Iowa's Dixon Is GTL's Top Pick

By Sam Louwagie, Reporter

Iowa's Melissa Dixon (21) passes around Middle Tennessee's Kortni Jones (24) in the second half of play of the semi-final game of the women's preseason NIT tournament at Carver-Hawkeye Arena on Wednesday November 14, 2012. The Hawkeyes defeated the visiting Blue Raiders 69-63 in overtime to advance and play North Carolina in the WNIT finals on Sunday. (Justin Torner/Freelance)


By Grant Burkhardt

IOWA CITY, Iowa — Randy Larson doesn’t think Melissa Dixon is the best player in the Game Time League. But he made last season’s Big Ten Sixth Player of the Year the first pick in the league’s draft last night anyway.

“People who now me probably wouldn’t say it was a surprise,” he said after the draft. “I want people who play all-out, and she brings that. She’s a weapon. She can make all your inside players better, and can guard three positions.”

With Iowa’s all-Big Ten point guard Samantha Logic and former second-team all-conference center Morgan Johnson available, Larson — the commissioner of the Prime Time and Game Time leagues, as well as a coach in both — decided Dixon’s combination of tenacious defense and “once in a generation” 3-point shooting was too much to pass up.

“It’s always good when your top player is also your hardest-working,” he said. “And on offense, she gets her shot off so quick, and it doesn’t hurt her accuracy.”

Coach Brian Joens took Logic with the second pick, followed by forward Bethany Doolittle with the third. Former Iowa player and current student assistant Hannah Draxten, coaching a Game Time team for the first time, picked Johnson with the fourth pick, and Iowa senior Theairra Taylor rounded out the first round.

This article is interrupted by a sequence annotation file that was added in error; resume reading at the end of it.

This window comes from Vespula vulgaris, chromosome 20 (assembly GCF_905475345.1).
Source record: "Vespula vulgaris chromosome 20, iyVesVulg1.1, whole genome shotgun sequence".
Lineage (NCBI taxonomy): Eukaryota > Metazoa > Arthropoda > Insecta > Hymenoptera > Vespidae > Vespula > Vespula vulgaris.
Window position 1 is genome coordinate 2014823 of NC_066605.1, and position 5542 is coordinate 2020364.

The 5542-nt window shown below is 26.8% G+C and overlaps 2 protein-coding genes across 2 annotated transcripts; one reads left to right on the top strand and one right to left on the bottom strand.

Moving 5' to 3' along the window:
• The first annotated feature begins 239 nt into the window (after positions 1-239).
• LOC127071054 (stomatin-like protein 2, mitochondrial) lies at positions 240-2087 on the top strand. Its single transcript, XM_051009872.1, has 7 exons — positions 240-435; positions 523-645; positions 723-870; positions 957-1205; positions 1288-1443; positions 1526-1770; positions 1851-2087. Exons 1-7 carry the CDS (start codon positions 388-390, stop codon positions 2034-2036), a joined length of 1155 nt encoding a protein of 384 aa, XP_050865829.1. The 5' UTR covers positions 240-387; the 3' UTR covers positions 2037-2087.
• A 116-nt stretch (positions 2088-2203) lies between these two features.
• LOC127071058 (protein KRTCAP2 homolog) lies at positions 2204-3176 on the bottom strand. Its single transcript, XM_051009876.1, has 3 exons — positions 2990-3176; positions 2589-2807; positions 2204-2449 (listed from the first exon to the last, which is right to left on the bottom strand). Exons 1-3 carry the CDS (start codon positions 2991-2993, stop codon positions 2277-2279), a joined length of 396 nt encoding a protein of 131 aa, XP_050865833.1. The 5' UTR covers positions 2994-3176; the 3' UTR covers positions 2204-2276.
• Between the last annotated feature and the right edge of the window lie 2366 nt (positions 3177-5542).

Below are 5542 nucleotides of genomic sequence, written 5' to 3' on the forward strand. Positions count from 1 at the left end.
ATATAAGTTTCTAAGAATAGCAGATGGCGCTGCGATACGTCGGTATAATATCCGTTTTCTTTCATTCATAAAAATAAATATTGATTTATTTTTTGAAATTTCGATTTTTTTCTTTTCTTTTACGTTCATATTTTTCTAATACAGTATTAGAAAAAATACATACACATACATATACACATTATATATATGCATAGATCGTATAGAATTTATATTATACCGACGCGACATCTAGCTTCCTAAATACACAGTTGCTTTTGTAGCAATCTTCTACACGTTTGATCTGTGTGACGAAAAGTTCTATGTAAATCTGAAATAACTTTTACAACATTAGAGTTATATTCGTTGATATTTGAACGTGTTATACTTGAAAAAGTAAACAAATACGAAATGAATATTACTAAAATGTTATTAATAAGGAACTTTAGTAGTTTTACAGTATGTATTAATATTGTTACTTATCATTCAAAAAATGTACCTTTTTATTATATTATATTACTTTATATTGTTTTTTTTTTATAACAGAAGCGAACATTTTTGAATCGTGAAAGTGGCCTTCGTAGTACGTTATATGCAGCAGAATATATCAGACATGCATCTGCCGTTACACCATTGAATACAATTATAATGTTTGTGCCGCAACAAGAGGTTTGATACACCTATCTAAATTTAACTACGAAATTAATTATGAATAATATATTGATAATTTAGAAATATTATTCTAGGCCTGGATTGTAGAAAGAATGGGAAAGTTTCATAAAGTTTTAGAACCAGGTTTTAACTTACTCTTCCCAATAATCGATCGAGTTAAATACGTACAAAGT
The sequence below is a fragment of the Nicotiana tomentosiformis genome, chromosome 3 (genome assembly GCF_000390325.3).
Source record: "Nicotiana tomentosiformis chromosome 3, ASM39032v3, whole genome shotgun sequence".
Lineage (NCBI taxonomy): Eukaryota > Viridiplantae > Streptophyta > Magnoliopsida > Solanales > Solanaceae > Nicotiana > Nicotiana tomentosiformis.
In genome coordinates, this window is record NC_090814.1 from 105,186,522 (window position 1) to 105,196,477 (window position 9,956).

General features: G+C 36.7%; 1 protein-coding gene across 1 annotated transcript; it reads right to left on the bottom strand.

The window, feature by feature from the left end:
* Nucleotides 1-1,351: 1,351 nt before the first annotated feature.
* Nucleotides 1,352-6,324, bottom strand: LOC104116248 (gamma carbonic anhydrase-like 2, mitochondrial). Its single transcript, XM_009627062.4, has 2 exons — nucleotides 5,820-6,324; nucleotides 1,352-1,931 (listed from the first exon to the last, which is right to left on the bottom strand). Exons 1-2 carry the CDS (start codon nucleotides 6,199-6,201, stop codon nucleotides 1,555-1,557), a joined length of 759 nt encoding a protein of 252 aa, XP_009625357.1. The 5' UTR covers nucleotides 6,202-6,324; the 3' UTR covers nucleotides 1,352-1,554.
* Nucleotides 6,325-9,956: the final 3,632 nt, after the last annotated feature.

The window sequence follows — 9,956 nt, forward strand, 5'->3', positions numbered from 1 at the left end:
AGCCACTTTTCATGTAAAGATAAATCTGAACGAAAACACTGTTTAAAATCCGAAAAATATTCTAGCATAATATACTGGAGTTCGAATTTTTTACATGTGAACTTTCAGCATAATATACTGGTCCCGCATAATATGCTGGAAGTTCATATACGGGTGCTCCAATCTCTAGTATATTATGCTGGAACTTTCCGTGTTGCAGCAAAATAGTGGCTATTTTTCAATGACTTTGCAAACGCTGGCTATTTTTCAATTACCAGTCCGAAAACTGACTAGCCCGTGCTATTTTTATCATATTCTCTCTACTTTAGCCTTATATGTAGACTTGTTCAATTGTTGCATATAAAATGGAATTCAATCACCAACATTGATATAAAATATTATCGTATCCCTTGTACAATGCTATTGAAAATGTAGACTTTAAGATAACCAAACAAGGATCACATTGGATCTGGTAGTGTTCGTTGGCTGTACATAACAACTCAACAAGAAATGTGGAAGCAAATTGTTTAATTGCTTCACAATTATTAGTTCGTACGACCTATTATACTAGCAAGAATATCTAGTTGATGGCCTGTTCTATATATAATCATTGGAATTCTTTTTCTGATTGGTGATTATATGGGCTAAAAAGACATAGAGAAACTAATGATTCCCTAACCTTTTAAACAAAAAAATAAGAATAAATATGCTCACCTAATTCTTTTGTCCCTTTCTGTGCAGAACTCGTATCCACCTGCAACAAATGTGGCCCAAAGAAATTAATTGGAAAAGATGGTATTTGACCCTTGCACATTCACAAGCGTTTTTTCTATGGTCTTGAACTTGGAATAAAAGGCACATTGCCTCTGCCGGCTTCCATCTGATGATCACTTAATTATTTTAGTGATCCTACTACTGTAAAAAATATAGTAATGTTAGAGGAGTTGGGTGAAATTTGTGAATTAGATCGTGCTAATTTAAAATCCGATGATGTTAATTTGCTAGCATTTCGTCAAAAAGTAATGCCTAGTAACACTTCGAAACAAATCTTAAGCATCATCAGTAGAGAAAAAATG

In the second round, Joens thought incoming Hawkeye freshman guard Alexa Kastanek was the best player left on the board. But he already had taken Logic in the first round, and Larson didn’t know whether Hawkeye coach Lisa Bluder wanted her recruit to spend the summer developing as a point guard.

For the first time in 27 years, Larson said, he had to halt the draft in order to call a coach and ask about whether a player could join a certain team.

“There wouldn’t be a league if it wasn’t trying to help the Iowa women’s basketball program get better,” he said. “We want it to be developmental for them. I hadn’t seen enough of (Kastanek) to know if they wanted her to become a point guard. I didn’t want the coaches to say ‘Oh no, she can’t be doing that.’ So we just had to make sure.”

The Game Time League kicks off Wednesday.

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